Connecticut recently shut down the roll-your-own tobacco industry after first taking a store owner to court and losing. The state was charging that the tobacco shop, and all others like it, were skirting a particular tax law that enabled their product to be sold below the price of conventional cigarettes. After losing the suit they changed the law so that if a judge makes another decision like the one before, he or she will find that the rules have changed in favor the state.
The shops had their own machine where tobacco and tube paper were loaded into slots and the cigarette product was made. The customer operated the machine, therefore the store owner was not a manufacturer. If the store were to make the product then they would be labeled a "manufacturer" pay the tax and therefore not able to remain in business. Works all the time.
A Connecticut legislature wants to curb obesity and the way he wants to do this is to tax soda at 2% thinking that if the product were more expensive then people would buy less of it and therefore it would cause less fat people in the state. Such people happen to be morally repugnant the way smokers are. Make them pay.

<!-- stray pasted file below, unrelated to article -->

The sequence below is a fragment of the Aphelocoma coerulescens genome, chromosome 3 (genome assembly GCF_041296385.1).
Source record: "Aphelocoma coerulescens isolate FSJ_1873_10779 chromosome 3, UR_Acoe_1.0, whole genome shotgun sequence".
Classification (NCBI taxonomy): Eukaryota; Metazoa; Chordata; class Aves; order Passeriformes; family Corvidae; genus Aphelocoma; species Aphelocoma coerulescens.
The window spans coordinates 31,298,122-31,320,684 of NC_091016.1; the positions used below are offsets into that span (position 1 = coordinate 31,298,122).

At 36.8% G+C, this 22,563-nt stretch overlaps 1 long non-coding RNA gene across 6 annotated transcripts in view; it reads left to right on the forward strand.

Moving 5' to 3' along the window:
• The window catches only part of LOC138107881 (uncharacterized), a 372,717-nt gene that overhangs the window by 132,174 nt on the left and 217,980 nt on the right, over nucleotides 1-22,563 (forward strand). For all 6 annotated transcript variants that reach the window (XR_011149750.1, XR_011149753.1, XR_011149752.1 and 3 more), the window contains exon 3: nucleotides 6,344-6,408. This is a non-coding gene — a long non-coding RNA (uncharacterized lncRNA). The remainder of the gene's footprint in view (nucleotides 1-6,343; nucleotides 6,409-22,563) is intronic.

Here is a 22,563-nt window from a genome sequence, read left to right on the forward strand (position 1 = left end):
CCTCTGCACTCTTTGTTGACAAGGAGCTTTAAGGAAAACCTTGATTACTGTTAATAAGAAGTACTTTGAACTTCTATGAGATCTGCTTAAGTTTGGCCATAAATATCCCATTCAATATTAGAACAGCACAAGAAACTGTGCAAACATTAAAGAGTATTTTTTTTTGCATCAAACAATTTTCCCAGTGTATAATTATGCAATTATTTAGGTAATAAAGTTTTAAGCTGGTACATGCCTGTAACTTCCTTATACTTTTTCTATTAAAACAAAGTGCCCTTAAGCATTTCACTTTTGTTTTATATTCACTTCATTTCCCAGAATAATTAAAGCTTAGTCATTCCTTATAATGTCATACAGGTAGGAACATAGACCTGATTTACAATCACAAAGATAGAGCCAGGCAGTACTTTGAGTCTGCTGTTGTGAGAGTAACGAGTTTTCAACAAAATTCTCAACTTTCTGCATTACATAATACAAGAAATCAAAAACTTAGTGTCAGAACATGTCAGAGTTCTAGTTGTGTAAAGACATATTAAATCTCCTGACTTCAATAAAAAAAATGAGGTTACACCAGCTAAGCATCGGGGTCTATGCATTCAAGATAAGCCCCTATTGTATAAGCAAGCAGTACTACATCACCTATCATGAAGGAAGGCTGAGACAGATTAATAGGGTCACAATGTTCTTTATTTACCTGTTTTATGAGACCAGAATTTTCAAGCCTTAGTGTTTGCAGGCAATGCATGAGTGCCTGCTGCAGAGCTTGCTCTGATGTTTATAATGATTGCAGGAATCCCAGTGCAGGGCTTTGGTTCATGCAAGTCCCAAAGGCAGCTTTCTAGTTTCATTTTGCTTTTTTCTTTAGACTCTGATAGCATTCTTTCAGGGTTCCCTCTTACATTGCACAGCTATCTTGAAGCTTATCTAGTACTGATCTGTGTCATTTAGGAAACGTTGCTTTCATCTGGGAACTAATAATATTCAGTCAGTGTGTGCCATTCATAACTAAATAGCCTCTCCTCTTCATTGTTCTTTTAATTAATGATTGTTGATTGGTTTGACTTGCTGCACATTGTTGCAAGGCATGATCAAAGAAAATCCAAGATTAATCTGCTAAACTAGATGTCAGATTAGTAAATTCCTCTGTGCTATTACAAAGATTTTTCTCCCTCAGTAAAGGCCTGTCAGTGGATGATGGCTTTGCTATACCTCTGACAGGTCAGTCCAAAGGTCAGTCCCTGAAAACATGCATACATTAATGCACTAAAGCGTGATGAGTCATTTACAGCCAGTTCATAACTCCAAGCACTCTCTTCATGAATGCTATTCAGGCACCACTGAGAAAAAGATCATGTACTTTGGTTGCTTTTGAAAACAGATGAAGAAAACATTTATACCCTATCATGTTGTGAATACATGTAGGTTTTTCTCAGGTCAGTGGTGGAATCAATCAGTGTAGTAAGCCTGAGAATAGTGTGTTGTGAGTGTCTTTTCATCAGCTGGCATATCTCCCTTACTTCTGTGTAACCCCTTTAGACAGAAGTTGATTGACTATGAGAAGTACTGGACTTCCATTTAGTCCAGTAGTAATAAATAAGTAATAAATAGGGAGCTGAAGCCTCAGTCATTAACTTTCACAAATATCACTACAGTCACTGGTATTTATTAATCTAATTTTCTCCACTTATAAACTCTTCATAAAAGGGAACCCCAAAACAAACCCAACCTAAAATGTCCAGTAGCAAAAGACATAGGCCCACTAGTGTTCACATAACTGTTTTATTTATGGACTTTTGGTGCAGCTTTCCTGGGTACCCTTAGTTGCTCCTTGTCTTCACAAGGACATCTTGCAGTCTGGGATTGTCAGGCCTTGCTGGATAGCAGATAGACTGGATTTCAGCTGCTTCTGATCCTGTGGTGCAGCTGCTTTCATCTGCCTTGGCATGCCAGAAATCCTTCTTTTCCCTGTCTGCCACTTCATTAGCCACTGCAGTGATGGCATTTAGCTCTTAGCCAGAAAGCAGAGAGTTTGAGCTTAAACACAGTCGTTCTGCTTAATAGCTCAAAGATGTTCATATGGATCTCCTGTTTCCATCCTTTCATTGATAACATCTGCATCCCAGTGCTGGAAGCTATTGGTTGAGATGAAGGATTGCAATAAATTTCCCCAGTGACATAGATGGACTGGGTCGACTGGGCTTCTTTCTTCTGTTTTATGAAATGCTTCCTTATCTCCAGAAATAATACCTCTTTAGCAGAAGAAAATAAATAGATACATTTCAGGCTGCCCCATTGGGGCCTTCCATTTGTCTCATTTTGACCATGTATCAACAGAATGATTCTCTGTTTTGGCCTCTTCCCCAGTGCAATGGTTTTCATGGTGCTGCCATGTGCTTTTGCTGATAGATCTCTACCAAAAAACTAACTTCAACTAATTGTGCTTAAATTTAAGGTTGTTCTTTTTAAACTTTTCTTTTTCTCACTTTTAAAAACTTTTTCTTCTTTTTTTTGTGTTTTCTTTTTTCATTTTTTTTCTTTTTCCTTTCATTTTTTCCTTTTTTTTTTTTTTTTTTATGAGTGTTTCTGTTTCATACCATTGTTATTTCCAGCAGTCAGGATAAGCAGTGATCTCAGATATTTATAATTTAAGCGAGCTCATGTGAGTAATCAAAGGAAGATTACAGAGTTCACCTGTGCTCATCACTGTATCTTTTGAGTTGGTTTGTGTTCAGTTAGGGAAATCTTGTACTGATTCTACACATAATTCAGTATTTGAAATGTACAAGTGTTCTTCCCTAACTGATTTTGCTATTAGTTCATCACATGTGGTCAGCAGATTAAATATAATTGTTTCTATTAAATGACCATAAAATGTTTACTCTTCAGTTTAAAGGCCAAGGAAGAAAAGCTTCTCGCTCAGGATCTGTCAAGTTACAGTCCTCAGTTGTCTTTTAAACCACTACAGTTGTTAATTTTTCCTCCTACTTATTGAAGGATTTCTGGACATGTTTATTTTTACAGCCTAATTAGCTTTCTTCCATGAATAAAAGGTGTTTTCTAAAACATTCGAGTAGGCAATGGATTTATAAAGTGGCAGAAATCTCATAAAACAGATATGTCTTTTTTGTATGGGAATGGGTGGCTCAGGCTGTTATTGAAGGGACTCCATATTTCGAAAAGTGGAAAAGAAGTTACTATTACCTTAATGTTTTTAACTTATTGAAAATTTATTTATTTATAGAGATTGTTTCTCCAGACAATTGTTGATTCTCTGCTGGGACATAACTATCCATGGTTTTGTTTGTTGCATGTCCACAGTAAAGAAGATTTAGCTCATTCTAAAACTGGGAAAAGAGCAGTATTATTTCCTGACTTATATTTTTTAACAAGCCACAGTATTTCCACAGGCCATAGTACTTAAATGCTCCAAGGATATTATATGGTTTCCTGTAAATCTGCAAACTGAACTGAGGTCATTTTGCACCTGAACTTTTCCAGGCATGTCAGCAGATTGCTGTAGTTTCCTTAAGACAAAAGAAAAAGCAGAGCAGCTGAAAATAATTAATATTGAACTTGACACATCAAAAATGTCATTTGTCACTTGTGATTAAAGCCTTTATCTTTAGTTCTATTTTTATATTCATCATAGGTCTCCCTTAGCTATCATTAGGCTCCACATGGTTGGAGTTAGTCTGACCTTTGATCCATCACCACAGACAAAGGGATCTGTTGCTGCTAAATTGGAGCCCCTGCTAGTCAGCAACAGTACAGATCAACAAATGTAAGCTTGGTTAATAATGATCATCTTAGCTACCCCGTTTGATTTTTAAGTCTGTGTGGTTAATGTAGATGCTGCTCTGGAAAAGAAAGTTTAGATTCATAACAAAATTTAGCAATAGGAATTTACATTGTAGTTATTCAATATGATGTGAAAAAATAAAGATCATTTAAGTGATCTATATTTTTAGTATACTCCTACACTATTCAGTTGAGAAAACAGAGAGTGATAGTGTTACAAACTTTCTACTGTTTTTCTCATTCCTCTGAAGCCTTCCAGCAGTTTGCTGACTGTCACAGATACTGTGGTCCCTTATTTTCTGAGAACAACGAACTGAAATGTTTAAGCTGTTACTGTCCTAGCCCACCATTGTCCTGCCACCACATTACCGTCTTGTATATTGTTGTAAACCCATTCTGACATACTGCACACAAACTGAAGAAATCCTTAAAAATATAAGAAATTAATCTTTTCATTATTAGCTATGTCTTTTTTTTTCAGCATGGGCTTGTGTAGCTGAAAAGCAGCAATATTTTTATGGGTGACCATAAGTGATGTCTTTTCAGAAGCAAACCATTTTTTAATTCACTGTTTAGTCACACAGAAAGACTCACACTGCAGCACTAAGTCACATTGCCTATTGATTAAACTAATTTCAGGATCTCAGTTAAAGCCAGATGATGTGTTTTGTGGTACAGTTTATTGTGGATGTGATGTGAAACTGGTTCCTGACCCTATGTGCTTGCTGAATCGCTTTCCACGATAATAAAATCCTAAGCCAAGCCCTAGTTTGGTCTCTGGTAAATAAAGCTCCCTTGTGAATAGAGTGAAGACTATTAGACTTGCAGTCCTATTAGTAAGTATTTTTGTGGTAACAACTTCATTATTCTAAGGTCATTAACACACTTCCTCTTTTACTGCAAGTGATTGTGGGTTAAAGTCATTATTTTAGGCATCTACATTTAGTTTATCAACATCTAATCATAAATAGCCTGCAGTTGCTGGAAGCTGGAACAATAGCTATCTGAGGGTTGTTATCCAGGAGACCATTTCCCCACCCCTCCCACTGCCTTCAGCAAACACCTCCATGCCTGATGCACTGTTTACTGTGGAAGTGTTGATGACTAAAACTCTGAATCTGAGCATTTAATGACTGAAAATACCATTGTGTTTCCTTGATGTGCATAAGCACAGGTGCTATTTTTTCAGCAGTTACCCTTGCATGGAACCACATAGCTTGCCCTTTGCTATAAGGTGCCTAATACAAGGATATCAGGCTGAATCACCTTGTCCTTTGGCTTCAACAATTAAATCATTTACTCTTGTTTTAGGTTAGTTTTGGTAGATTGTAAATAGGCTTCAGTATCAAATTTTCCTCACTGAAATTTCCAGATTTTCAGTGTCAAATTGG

So we have here an admission of what taxes do. It discourages activity. The tobacco shops are now all closed throughout the state because they could not pay the manufacture tax. What is the purpose of the manufacturer tax in the first place, and since we're on the subject whatever happened to all those manufacturers Connecticut used to have?
But having a manufacturer tax is the least of it. There are various other "business" taxes on top of it too. Business has to pay their fair share, right? But don't look for the legislature,or any other tax hungry politician to make the connection when one day they propose a tax to discourage an activity and then months later propose to raise an existing tax on those who employ people. When we have less people employed, something must be discouraging business from hiring or even staying in the state.